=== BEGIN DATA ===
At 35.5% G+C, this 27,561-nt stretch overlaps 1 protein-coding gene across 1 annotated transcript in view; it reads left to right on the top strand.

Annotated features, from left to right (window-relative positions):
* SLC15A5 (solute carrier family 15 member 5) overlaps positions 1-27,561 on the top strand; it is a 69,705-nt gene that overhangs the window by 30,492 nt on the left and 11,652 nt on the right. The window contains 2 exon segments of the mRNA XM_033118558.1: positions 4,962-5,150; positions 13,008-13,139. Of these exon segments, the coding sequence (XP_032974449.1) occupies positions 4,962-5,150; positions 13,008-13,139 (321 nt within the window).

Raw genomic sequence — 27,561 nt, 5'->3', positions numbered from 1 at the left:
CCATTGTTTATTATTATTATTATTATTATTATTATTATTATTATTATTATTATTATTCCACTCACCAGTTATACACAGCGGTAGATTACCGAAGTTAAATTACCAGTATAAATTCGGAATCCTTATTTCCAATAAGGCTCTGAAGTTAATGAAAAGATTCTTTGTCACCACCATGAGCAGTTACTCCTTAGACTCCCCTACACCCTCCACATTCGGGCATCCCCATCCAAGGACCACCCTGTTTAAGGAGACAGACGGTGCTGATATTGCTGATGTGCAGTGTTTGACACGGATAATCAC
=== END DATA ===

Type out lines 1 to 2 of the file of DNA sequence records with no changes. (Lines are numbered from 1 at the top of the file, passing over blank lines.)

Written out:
At 35.5% G+C, this 27,561-nt stretch overlaps 1 protein-coding gene across 1 annotated transcript in view; it reads left to right on the top strand.

Annotated features, from left to right (window-relative positions):